_{m}is the maximum vertical ultimate bearing capacity and H

_{m}is the maximum horizontal bearing capacity of the failure envelope. For the smooth pipe (α = 0), the values of V

_{m}/H

_{m}are 6.22 and 2.75 for the case e/D = 0.1 and 0.5, respectively. As ε

_{u}approaches its maximum value θ

_{0}+ π/2, the value of ε

_{s}increases and the plastic failure zone within the underlying soils becomes smaller.

_{m}/s

_{u}D, see Figure 9), the length of the long axis (V

_{m}/s

_{u}D) and the equation of the envelope can be expressed bys Equations (14)–(16), respectively:

_{s}), the critical horizontal breakout load F

_{br}can be further derived from Equation (16):

_{m}and V

_{m}are in correlation with the diameter (D) and the embedment (e) of the pipe, the undrained shear strength (s

_{u}) of the soil and the interface friction ratio (α) of the pipesoil interface (see Equations (14) and (15)). The overpenetration ratio can be affected by the laying process and the spanning of a pipeline caused by scour or upheaval buckling [42].

#### 3.4. Trajectory of Pipe Instability: Critical Submerged Weight of the Pipe

_{F}) with the pipe movement angle (ε

_{u}) for various values of α are shown in Figure 10. It is indicated that the ultimate load angle ε

_{F}is in the positive correlation with the movement angle ε

_{u}, the dimensionless embedment e/D and the roughness coefficient of the pipe–soil interface α. An empirical equation for such correlation is established:

_{F}and ε

_{u}are both in radians. The corresponding curves predicted with Equation (19) are compared with the numerical results in Figure 10. A good consistency can be observed.

_{u}is equal to π/2 with the pipe losing lateral stability. According to Equation (19), the load direction of the pipe under the ultimate loading can be expressed as:

_{F-pre}) match well with the numerical results (ε

_{F-num}).

_{u}), respectively. Note that V includes the submerged weight per unit length of the pipe (W

_{s}) and the vertical component of the external load (V

_{ex}), i.e., V = W

_{s}+ V

_{ex}. The comparison between the predicted values of the non-dimensional ultimate load (F

_{u-pre}/s

_{u}D) and numerical results (F

_{u-num}/s

_{u}D) is illustrated in Figure 12, indicating a good consistency.

_{cr}= W

_{scr}/s

_{u}D) can be derived:

_{m}/W

_{scr}represents the critical overpenetration ratio R

_{cr}, i.e.,

_{cr}= V

_{m}/W

_{scr}

_{m}, V

_{m}and ε

_{F}depend on the dimensionless pipe embedment (e/D) and the interface friction ratio of the pipe–soil interface (α) (see Equations (14), (15) and (20)). Note that V

_{ex}= 0 if the external load is in the horizontal direction. The value of ε

_{F}can be obtained by Equation (20). The pipe has the tendency to rise during its lateral instability, when its submerged weight per unit length is less than the critical value W

_{scr}. Otherwise, the pipe would move downwards when it is heavier than the critical submerged weight.

_{0}/D), the submerged weight of the pipe (W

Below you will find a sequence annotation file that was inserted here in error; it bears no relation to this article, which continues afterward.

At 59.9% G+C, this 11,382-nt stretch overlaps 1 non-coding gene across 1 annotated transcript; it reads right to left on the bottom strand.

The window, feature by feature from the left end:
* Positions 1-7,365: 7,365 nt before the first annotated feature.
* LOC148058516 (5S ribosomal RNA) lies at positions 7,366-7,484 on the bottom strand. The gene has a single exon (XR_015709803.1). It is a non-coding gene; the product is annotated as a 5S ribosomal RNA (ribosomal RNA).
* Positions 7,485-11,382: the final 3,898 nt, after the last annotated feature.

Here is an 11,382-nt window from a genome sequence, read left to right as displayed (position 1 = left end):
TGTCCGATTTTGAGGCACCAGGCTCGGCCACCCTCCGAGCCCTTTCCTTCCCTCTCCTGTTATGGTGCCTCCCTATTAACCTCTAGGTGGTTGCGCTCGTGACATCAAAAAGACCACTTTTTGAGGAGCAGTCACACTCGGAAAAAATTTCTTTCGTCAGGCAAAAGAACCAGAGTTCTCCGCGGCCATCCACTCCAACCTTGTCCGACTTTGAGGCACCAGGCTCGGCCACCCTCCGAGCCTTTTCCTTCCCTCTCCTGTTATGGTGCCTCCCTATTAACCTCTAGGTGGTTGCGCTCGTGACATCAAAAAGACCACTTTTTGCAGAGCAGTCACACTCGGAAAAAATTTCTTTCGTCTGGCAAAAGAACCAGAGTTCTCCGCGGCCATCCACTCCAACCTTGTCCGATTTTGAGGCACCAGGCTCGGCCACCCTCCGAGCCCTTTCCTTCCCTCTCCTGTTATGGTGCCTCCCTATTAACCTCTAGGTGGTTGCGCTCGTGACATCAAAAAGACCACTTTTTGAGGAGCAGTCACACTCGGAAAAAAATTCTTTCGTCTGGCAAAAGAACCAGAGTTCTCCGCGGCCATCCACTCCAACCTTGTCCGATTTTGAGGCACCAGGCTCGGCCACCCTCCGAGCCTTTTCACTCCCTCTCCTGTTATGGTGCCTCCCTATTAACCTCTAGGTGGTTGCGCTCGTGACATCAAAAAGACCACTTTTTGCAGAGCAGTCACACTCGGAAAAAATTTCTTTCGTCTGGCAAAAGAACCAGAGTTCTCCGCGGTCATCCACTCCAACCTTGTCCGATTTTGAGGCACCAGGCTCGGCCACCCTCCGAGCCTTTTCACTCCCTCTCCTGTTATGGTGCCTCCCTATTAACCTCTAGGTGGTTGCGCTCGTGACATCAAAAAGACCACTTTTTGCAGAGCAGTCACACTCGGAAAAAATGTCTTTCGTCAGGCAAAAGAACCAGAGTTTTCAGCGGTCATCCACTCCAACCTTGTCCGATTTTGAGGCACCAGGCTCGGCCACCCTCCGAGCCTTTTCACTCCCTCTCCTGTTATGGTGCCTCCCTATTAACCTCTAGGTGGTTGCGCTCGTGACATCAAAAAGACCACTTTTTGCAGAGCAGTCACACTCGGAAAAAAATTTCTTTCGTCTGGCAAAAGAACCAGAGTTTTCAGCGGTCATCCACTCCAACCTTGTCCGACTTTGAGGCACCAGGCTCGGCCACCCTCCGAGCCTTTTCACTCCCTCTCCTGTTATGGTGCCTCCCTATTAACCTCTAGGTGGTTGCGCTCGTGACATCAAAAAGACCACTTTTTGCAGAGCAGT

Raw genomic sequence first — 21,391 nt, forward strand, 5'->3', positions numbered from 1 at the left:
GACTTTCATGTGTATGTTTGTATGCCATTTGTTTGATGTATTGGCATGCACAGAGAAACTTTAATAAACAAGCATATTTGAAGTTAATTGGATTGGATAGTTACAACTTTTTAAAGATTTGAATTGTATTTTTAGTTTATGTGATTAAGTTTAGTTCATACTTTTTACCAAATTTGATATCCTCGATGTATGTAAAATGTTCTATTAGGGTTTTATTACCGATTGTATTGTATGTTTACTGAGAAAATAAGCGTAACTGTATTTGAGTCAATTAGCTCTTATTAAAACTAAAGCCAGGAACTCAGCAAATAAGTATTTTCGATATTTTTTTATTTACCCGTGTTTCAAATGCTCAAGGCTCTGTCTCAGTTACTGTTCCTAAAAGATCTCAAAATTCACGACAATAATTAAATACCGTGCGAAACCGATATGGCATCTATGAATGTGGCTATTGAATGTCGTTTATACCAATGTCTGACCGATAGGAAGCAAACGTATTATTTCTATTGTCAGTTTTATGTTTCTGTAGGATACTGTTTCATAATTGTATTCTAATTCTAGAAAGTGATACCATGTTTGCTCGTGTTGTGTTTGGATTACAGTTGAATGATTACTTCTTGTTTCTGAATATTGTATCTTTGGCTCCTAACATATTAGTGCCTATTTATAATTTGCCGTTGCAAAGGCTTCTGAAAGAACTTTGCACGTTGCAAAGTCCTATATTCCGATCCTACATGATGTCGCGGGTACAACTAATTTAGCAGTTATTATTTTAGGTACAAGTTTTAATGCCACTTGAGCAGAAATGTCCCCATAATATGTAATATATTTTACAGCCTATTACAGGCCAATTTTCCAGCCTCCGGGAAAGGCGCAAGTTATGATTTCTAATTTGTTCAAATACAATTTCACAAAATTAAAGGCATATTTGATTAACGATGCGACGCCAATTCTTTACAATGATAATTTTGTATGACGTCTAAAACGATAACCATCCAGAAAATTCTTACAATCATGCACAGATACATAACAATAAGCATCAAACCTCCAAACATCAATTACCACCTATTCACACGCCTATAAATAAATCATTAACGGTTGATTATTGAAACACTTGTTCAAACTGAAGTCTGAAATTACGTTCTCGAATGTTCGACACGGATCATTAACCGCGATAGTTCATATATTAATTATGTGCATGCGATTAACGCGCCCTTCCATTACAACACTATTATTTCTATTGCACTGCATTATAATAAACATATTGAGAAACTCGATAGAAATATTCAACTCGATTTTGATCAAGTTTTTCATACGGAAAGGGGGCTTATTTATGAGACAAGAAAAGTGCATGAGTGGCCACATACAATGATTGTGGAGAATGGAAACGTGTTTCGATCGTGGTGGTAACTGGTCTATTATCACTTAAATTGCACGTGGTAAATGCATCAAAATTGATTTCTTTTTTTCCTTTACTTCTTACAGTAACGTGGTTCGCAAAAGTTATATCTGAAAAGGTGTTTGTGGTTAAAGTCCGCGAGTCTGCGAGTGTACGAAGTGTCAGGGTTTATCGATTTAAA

_{s}), the undrained strength of the clayey soil (s

_{u}), the interface friction ratio of the pipe–soil interface (α), and the external load (F). For a partially embedded pipe under the horizontal external loading, the movement trajectory during lateral instability can be calculated using an iterative algorithm based on Equations (19) and (23). The developments of the embedment ratio (e

_{x}/D) with the horizontal component of pipe displacement (u

_{x}) for e

_{0}/D = 0.2 and various values of R at α = 0, 0.5, and 1.0 are illustrated in Figure 13a–c, respectively. Note that the overpenetration ratio R is in negative correlation with the submerged pipe weight W

_{s}(see Equation (18)).

_{cr}can be solved with Equation (25). For the case R > R

_{cr}, the pipe rises to a constant embedment during its lateral instability, while the pipe moves downward for R < R

_{cr}. The values of R

_{cr}are 2.00, 2.41 and 3.54 for the cases of α = 0, 0.5, 1.0, respectively. That is, R

_{cr}is in the positive correlation with α.

_{ex}= 0), the variations of G

_{cr}with e/D for various values of α are shown in Figure 14. The effect of the pipe embedment ratio to the dimensionless critical submerged weight of the pipe decreases when the values of e/D become larger. The pipe with a rougher surface generally tends to plough into the soil (i.e., the corresponding values of G

_{cr}become smaller), while the smoother pipe is more likely to move upwards.

## 4. Conclusions

- (1)
- As the pipe movement angle ε
_{u}increases from 0° (vertical) to 90° (horizontal), the spatial range of the slip zone in front of the partially embedded pipe decreases gradually, and the corresponding ultimate soil resistance decreases significantly. The angle of slip zone boundary ε_{s}and the pipe movement angle ε_{u}can be linearly correlated (see Equation (5)). It was found that the direction of shear stress varies along the pipe–soil interface. The angle of the “zero” shear stress point ε_{f}generally keeps constant for ε_{u}< π/4 and increases linearly with increasing ε_{u}for ε_{u}> π/4. - (2)
- Numerical results indicate that the shape of bearing capacity envelopes resembles an ellipse, which can be empirically described with Equation (16). A slip-line field solution of the bearing capacity for the horizontal swipe was further derived. The slip-line field solutions agree well with the present numerical results, indicating the prospect of the derived slip-line field solution for predicting the horizontal swipe failure.
- (3)
- An empirical expression of the load angle ε
_{F}in correlation with ε_{u}, the embedment ratio e/D and the interface friction ratio α, was proposed to characterize the flow rule of a force-resultant plasticity model for predicting the pipe behavior. The trajectories of the pipes with different submerged weight under the horizontal loading were obtained. Based on the established bearing capacity envelope and the flow rule, an analytical solution of the critical submerged weight of the pipe was finally obtained for distinguishing the “light” and the “heavy” pipes.

## Author Contributions

## Funding

## Institutional Review Board Statement

## Informed Consent Statement

## Data Availability Statement

## Conflicts of Interest

## Abbreviations

$D$ | Outer diameter of the pipe |

$e$ | Pipe embedment |

${e}_{\mathrm{x}}$ | Pipe embedment during lateral movement |